The next bombshell dropped on 26 January 1934 when the German Reich and Poland announced the conclusion of a non-aggression pact that was supposed to last for ten years and that required both sides to seek peaceful solutions to any conflicts of interest. The author of this coup was not the Foreign Ministry, but rather Hitler himself. In early May 1933, he had expressed his wish to the Polish envoy, Alfred Wysocki, “that both countries dispassionately take stock of and embrace their mutual interests.”47 The resulting exchange of ideas was intensified in the autumn of 1933. In late September Goebbels met with Polish Foreign Minister Józef Beck in Geneva. “He wants to break free from France and move towards Berlin,” Goebbels noted. “These threads will continue to be pursued.”48 In mid-November, Hitler received and held lengthy talks with Poland’s new ambassador to Germany, Józef Lipski. With that, the official negotiations that led to the non-aggression pact commenced between Berlin and Warsaw.49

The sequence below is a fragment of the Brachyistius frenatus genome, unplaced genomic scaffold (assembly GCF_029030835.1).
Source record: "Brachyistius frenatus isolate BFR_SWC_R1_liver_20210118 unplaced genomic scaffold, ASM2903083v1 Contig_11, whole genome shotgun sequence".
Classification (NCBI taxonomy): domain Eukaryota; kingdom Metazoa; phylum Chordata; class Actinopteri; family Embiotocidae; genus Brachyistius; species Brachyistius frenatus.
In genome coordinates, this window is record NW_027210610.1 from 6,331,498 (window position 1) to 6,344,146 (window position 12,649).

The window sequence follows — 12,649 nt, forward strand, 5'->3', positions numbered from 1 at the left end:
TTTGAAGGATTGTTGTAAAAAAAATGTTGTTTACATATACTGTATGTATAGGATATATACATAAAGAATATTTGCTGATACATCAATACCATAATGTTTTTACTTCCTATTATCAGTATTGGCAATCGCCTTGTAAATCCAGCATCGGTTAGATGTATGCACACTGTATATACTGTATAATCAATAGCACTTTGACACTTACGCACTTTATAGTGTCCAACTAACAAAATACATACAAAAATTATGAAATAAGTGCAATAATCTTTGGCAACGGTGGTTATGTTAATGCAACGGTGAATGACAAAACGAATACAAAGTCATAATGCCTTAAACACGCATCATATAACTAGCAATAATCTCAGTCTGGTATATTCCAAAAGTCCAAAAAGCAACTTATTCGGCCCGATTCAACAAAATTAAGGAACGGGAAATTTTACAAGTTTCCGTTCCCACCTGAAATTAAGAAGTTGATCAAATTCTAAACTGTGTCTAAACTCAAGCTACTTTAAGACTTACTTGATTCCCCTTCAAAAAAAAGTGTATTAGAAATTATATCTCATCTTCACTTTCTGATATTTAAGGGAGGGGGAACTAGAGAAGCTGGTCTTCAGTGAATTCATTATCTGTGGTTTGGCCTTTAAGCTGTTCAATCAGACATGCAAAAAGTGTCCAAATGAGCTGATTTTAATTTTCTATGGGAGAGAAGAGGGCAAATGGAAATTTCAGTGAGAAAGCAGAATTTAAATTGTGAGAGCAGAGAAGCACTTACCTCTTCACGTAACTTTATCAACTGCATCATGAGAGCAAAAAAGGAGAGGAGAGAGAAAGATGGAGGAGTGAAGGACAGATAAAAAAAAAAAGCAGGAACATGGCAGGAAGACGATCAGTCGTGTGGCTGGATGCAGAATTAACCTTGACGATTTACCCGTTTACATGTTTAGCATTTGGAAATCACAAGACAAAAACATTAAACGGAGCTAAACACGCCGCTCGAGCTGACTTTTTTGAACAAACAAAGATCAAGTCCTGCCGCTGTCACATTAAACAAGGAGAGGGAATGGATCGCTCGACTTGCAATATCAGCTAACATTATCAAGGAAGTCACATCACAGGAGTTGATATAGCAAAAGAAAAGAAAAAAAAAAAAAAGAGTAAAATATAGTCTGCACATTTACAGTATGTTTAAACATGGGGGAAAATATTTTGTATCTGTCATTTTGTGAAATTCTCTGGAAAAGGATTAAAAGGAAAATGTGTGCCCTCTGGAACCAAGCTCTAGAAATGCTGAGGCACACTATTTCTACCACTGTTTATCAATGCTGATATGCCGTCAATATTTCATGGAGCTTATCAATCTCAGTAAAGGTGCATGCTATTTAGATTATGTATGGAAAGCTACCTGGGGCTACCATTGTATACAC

Understandably, this spectacular development created a stir both inside and outside Germany. It represented a break with previous German foreign policy, which had never accepted the territorial concessions the Treaty of Versailles had forced Germany to make to Poland, in particular the creation of the Polish Corridor that separated East Prussia from the rest of the Reich. For this very reason, Neurath had rejected the idea of Germany’s reaching any understanding with its eastern neighbour in the spring of 1933. Now Hitler appeared to have engineered just that. “A diplomatic miracle has occurred!” wrote Ebermayer in his diary. “Germany and Poland have reached an agreement!”50